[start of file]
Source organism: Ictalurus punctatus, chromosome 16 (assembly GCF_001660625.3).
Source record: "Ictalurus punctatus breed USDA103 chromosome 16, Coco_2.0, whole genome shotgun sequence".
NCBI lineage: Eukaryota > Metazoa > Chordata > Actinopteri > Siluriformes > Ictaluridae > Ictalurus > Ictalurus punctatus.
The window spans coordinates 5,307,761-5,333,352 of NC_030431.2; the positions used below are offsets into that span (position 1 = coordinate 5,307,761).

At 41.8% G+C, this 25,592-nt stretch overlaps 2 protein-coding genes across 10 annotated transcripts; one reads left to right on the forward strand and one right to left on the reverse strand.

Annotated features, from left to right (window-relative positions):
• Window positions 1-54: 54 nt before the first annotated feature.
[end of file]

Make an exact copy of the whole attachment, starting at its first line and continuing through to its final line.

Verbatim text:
Source organism: Ictalurus punctatus, chromosome 16 (assembly GCF_001660625.3).
Source record: "Ictalurus punctatus breed USDA103 chromosome 16, Coco_2.0, whole genome shotgun sequence".
NCBI lineage: Eukaryota > Metazoa > Chordata > Actinopteri > Siluriformes > Ictaluridae > Ictalurus > Ictalurus punctatus.
The window spans coordinates 5,307,761-5,333,352 of NC_030431.2; the positions used below are offsets into that span (position 1 = coordinate 5,307,761).

At 41.8% G+C, this 25,592-nt stretch overlaps 2 protein-coding genes across 10 annotated transcripts; one reads left to right on the forward strand and one right to left on the reverse strand.

Annotated features, from left to right (window-relative positions):
• Window positions 1-54: 54 nt before the first annotated feature.